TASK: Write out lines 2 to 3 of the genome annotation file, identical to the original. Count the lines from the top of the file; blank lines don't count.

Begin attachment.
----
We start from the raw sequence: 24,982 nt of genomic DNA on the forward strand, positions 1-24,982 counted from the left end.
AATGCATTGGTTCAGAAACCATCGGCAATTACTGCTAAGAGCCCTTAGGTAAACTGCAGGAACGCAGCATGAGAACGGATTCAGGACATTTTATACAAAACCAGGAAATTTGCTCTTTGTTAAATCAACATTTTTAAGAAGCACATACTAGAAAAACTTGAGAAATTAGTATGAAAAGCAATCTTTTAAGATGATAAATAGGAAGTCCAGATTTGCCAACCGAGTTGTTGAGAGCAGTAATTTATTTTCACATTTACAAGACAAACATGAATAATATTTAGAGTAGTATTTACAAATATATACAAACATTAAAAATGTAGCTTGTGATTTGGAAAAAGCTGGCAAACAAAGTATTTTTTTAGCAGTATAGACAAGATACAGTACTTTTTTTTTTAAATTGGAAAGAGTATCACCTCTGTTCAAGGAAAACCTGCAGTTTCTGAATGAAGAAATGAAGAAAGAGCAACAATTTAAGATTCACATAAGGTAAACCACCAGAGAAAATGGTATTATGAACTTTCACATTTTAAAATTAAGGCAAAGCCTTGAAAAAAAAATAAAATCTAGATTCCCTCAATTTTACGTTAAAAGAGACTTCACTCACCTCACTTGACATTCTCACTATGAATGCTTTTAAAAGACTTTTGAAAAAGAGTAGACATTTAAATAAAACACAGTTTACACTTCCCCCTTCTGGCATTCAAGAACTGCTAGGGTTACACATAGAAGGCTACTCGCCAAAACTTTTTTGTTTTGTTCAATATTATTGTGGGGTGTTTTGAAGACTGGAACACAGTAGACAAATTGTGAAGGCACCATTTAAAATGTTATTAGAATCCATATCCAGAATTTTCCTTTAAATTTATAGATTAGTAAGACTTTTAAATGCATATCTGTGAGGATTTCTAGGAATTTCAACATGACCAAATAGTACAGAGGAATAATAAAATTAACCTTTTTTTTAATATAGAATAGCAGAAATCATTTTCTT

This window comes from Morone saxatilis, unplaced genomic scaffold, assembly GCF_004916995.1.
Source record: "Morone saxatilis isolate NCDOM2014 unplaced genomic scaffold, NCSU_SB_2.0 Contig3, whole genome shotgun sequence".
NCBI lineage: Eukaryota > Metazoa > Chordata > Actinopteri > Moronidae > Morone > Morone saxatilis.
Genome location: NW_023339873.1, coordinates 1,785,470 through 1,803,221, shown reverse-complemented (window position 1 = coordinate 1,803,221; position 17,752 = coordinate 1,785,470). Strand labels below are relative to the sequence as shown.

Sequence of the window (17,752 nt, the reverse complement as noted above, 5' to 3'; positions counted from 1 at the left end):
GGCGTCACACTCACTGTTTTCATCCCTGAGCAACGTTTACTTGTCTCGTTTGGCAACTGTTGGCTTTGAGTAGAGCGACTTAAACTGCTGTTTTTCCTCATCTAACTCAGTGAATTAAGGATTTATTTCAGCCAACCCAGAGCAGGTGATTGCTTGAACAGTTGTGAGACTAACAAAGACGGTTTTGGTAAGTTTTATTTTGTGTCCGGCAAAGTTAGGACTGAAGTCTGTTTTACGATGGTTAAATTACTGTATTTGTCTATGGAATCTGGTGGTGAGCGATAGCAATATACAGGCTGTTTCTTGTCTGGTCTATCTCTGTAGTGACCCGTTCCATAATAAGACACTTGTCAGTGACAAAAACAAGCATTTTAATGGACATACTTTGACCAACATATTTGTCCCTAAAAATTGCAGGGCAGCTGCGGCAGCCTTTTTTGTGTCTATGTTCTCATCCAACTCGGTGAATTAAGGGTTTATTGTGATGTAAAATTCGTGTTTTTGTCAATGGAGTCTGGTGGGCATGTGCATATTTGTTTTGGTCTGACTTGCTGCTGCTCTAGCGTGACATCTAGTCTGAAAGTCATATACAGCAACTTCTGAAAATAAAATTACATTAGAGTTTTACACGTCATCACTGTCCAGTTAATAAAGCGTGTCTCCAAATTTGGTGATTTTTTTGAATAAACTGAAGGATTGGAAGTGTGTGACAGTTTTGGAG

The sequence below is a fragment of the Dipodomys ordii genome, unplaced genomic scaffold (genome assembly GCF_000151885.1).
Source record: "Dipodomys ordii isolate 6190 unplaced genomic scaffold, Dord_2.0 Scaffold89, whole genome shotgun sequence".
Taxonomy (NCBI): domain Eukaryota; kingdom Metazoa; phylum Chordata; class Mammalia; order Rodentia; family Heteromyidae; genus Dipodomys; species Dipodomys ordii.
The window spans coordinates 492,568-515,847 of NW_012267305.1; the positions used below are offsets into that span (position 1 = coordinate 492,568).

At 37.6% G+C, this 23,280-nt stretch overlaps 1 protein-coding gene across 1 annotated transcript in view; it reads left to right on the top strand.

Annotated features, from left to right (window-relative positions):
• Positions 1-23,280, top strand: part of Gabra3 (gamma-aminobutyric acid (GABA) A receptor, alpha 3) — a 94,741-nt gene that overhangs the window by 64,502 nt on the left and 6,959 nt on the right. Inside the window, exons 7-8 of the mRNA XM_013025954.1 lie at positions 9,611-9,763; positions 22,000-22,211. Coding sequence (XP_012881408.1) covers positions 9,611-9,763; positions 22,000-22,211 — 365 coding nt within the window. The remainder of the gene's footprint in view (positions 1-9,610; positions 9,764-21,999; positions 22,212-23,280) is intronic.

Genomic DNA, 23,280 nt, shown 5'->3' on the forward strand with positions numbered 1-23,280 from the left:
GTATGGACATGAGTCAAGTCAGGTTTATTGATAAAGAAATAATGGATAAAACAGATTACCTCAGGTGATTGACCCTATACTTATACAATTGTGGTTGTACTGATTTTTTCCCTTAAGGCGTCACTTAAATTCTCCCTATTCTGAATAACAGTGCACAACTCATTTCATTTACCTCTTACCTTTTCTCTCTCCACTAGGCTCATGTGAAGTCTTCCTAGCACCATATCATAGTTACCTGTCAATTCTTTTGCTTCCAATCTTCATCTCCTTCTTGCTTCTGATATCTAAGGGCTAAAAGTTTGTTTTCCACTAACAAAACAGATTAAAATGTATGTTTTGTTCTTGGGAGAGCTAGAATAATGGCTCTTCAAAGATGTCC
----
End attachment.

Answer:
AATGCATTGGTTCAGAAACCATCGGCAATTACTGCTAAGAGCCCTTAGGTAAACTGCAGGAACGCAGCATGAGAACGGATTCAGGACATTTTATACAAAACCAGGAAATTTGCTCTTTGTTAAATCAACATTTTTAAGAAGCACATACTAGAAAAACTTGAGAAATTAGTATGAAAAGCAATCTTTTAAGATGATAAATAGGAAGTCCAGATTTGCCAACCGAGTTGTTGAGAGCAGTAATTTATTTTCACATTTACAAGACAAACATGAATAATATTTAGAGTAGTATTTACAAATATATACAAACATTAAAAATGTAGCTTGTGATTTGGAAAAAGCTGGCAAACAAAGTATTTTTTTAGCAGTATAGACAAGATACAGTACTTTTTTTTTTAAATTGGAAAGAGTATCACCTCTGTTCAAGGAAAACCTGCAGTTTCTGAATGAAGAAATGAAGAAAGAGCAACAATTTAAGATTCACATAAGGTAAACCACCAGAGAAAATGGTATTATGAACTTTCACATTTTAAAATTAAGGCAAAGCCTTGAAAAAAAAATAAAATCTAGATTCCCTCAATTTTACGTTAAAAGAGACTTCACTCACCTCACTTGACATTCTCACTATGAATGCTTTTAAAAGACTTTTGAAAAAGAGTAGACATTTAAATAAAACACAGTTTACACTTCCCCCTTCTGGCATTCAAGAACTGCTAGGGTTACACATAGAAGGCTACTCGCCAAAACTTTTTTGTTTTGTTCAATATTATTGTGGGGTGTTTTGAAGACTGGAACACAGTAGACAAATTGTGAAGGCACCATTTAAAATGTTATTAGAATCCATATCCAGAATTTTCCTTTAAATTTATAGATTAGTAAGACTTTTAAATGCATATCTGTGAGGATTTCTAGGAATTTCAACATGACCAAATAGTACAGAGGAATAATAAAATTAACCTTTTTTTTAATATAGAATAGCAGAAATCATTTTCTT

This window comes from Morone saxatilis, unplaced genomic scaffold, assembly GCF_004916995.1.